Medical workers at Gemelli Hospital in Rome wear protective suits as they attend an elderly coronavirus patient March 16, 2020. (CNS photo/Policlinico Gemelli, handout via Reuters)

Every day seems like another tipping point in the global coronavirus pandemic, bringing developments we might not have imagined possible just twenty-four hours earlier. March 15, the third Sunday of Lent, saw a wave of unprecedented cancellations of public Masses in Catholic dioceses around the United States. Throughout Europe, churches suspended services voluntarily or were forced by governments to do so. In Rome, after the suspension of Masses and the shuttering of public spaces throughout Italy, Pope Francis live-streamed his Sunday Angelus prayer and early-morning Mass from his residence. He announced that Holy Week and Easter services would be held without a congregation. Later that day, he walked the empty streets to the Church of St. Marcello, where he prayed before a crucifix that was carried through the city in a weeks-long procession to ask God for relief from the Great Plague in 1552. That evening, authorities announced that nearly 25,000 Italians had been infected with coronavirus since February 24, and that about 1,800 had died—368 in just the previous twenty-four hours. Images of Italian health workers collapsing under the strain of treating so many who’d become sick filled news sites and media feeds.

As Catholics we know we are not truly cut off from one another: our spiritual communion is not compromised by these new and temporary physical constraints.

Meanwhile, reports showed that coronavirus infections and deaths around the world were rapidly rising, including here in the United States. But no matter: President Trump began an emergency press conference by celebrating the Federal Reserve’s announcement, “on a Sunday no less,” that it was slashing interest rates to zero percent. Then he lashed out at the “fake press” for its reporting on a virus-testing web app the administration had vastly oversold, and finally abandoned the rostrum to let Vice President Mike Pence and other officials handle questions about the crisis. (“I don’t take responsibility at all,” the president had said two days earlier in response to a question about the country’s obvious lack of preparedness for a pandemic; this would be a fitting epitaph for his presidency.) By nightfall on March 15, New York, Chicago, San Francisco, and other cities were imposing increasingly severe restrictions on public gatherings—closing schools, restaurants, and other businesses, and thus fundamentally changing day-to-day life for millions of people, likely for many weeks to come. Even more serious measures were soon being considered, including wide-scale sheltering-in-place and regional lockdowns.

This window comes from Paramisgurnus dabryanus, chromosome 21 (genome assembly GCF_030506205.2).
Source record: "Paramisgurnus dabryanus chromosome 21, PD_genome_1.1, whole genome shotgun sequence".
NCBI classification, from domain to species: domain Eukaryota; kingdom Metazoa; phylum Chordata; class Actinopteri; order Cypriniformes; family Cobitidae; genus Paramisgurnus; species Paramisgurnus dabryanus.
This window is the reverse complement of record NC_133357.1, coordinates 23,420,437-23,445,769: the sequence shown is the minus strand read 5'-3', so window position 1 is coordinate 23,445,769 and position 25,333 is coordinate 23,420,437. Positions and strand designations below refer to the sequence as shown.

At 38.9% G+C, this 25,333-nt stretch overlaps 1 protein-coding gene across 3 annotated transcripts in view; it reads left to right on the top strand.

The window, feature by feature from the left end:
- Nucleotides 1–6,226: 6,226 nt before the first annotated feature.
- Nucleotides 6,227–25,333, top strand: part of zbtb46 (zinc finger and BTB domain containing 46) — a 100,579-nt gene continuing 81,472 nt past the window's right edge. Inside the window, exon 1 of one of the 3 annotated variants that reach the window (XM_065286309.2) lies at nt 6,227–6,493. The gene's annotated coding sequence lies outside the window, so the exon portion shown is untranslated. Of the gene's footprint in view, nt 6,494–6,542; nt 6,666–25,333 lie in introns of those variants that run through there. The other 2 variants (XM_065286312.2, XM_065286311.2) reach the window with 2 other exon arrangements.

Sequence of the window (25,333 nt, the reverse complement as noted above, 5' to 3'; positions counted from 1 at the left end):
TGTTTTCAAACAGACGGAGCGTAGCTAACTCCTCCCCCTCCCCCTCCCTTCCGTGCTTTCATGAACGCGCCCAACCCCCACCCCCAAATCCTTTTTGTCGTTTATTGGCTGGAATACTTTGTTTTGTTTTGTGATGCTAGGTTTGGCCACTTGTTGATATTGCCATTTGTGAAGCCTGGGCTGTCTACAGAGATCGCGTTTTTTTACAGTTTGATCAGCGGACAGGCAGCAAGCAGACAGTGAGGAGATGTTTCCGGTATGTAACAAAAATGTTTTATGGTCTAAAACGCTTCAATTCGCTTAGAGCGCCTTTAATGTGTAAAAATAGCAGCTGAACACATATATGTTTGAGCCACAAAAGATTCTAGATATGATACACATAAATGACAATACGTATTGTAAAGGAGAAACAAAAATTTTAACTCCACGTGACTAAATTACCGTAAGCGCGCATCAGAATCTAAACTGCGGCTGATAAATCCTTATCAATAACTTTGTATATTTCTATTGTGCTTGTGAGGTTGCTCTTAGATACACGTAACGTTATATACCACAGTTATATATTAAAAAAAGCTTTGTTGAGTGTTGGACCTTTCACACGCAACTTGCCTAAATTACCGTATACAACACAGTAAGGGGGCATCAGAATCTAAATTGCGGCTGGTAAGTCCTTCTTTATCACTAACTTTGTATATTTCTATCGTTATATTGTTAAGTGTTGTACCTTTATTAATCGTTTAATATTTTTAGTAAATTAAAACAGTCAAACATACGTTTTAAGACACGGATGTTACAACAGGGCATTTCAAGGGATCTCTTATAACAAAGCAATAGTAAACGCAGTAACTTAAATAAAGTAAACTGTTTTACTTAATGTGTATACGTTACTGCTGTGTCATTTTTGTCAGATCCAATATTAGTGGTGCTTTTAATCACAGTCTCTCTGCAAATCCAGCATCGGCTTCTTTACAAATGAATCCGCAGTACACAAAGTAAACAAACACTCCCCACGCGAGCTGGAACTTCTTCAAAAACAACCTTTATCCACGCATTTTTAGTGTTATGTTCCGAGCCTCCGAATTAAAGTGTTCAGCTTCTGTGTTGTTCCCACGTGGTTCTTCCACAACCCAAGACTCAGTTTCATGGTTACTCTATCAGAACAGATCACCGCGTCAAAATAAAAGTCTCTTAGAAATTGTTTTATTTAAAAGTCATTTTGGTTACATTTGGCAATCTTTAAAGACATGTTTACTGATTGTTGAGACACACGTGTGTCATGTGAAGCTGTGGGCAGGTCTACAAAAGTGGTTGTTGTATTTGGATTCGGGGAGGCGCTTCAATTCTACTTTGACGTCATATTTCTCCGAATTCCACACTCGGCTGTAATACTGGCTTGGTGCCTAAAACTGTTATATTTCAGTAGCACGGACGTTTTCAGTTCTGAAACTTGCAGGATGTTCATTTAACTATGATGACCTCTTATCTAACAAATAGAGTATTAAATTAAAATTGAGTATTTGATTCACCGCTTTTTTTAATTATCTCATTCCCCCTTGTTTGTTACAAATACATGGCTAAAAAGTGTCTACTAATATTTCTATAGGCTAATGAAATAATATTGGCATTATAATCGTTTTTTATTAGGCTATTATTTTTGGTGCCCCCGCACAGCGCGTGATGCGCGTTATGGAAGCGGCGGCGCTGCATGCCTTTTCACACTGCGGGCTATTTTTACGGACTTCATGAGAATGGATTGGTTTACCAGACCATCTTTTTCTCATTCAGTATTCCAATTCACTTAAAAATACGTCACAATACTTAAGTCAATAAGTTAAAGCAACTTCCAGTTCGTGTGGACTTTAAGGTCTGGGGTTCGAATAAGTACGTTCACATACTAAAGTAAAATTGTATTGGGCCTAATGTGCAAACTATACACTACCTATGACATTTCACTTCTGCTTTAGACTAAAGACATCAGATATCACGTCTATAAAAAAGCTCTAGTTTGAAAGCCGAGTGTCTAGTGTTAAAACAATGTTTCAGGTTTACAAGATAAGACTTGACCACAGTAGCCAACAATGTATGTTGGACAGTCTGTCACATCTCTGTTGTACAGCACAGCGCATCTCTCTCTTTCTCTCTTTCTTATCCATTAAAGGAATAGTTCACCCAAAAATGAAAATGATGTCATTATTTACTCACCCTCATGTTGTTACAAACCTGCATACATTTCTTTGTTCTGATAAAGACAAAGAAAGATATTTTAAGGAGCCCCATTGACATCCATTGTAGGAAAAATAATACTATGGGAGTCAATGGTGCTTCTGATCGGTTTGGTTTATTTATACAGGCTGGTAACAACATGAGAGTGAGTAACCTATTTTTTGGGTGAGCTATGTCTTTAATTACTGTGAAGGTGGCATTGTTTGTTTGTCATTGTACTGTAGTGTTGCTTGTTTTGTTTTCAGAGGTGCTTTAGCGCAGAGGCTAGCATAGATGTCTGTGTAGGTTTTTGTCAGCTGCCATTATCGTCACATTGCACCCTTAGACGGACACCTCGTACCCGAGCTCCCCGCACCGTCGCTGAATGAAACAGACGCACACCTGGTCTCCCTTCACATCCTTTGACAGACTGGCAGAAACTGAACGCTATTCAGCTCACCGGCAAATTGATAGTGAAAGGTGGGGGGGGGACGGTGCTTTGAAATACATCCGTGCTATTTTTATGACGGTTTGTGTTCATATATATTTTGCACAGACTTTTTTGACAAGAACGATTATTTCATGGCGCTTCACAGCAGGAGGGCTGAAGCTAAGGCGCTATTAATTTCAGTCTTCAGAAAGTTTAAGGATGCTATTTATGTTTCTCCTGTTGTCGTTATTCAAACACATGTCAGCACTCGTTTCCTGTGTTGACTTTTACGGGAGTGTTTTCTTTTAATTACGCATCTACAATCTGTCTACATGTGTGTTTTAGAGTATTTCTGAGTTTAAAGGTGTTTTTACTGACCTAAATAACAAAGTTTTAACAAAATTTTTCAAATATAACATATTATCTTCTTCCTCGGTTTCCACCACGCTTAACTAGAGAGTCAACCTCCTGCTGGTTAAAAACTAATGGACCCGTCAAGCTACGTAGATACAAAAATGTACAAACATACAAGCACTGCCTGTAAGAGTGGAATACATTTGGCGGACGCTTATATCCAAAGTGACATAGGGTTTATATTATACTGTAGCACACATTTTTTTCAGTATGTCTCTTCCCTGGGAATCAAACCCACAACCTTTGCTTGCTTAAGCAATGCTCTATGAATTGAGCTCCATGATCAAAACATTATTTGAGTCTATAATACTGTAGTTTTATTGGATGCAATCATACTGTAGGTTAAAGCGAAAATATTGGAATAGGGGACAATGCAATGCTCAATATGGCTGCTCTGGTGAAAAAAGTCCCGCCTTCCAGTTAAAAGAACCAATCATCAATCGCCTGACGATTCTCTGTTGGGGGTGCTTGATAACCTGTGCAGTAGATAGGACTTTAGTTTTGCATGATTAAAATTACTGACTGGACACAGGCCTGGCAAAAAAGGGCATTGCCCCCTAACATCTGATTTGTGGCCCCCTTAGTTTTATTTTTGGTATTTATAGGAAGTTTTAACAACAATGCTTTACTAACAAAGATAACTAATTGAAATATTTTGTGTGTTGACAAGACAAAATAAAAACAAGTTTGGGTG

With the Trump administration having recklessly downplayed the threat for so long, then failing so utterly to implement protocols for testing, tracking, and treatment, the United States faces an exponential jump in cases. Hospitals are in danger of being overwhelmed, and in more dire scenarios, deaths could number in the millions. Society’s most vulnerable are, as ever, the more likely to suffer: the elderly, the poor, the homeless, those whose health is already compromised. Within a matter of days the pandemic exposed the inadequacies of our health-care system, the inequities of our economy, the insecurity of employment, and the fragility of financial structures. It has underscored the real dangers of unstable presidential leadership and a dysfunctional administration incapable of devising a coordinated federal response. It may test our understanding of the freedoms we take for granted as Americans. It will likely demand the kind of collective sacrifice not seen since World War II. 

It will also challenge, in an elemental way, how we live in society with one another. We are being asked to distance ourselves from our colleagues and friends and neighbors, to limit or avoid basic interactions and stay away from the places where we normally gather. This includes, of course, participation in liturgy and every other kind of religious practice requiring congregation. As Lenten observances and Holy Week services are cancelled, we face the prospect of celebrating Easter without the joyous company of others. Yet as Catholics we know we are not truly cut off from one another: our spiritual communion is not compromised by these new and temporary physical constraints. And in the weeks and months to come, we can keep in mind the words that Paul addressed to the Romans, words from the second reading of the third Sunday of Lent, March 15: “We boast in hope of the glory of God. And hope does not disappoint, because the love of God has been poured out into our hearts through the Holy Spirit who has been given to us.” That Spirit sustains us through every kind of ordeal, including the one we face now. 

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Published in the April 2020 issue: View Contents
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